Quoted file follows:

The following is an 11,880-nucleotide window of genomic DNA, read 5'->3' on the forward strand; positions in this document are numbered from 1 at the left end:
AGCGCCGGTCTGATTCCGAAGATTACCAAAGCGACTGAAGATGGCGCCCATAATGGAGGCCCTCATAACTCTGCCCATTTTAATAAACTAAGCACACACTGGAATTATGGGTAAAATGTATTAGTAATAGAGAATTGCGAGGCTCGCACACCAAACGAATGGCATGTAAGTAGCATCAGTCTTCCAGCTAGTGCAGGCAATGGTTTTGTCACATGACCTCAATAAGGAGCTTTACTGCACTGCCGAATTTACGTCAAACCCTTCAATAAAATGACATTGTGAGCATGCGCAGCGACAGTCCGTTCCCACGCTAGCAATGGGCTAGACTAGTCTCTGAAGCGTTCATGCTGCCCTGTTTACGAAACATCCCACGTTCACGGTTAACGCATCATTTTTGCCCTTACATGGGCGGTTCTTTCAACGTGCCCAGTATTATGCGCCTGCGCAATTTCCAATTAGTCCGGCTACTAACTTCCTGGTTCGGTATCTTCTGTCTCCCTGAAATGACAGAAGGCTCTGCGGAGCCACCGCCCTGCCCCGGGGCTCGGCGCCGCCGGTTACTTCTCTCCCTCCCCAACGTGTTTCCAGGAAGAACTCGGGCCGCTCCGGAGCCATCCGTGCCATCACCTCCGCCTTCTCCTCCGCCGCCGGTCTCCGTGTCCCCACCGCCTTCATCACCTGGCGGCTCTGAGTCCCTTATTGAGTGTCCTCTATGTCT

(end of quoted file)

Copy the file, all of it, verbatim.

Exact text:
The following is an 11,880-nucleotide window of genomic DNA, read 5'->3' on the forward strand; positions in this document are numbered from 1 at the left end:
AGCGCCGGTCTGATTCCGAAGATTACCAAAGCGACTGAAGATGGCGCCCATAATGGAGGCCCTCATAACTCTGCCCATTTTAATAAACTAAGCACACACTGGAATTATGGGTAAAATGTATTAGTAATAGAGAATTGCGAGGCTCGCACACCAAACGAATGGCATGTAAGTAGCATCAGTCTTCCAGCTAGTGCAGGCAATGGTTTTGTCACATGACCTCAATAAGGAGCTTTACTGCACTGCCGAATTTACGTCAAACCCTTCAATAAAATGACATTGTGAGCATGCGCAGCGACAGTCCGTTCCCACGCTAGCAATGGGCTAGACTAGTCTCTGAAGCGTTCATGCTGCCCTGTTTACGAAACATCCCACGTTCACGGTTAACGCATCATTTTTGCCCTTACATGGGCGGTTCTTTCAACGTGCCCAGTATTATGCGCCTGCGCAATTTCCAATTAGTCCGGCTACTAACTTCCTGGTTCGGTATCTTCTGTCTCCCTGAAATGACAGAAGGCTCTGCGGAGCCACCGCCCTGCCCCGGGGCTCGGCGCCGCCGGTTACTTCTCTCCCTCCCCAACGTGTTTCCAGGAAGAACTCGGGCCGCTCCGGAGCCATCCGTGCCATCACCTCCGCCTTCTCCTCCGCCGCCGGTCTCCGTGTCCCCACCGCCTTCATCACCTGGCGGCTCTGAGTCCCTTATTGAGTGTCCTCTATGTCT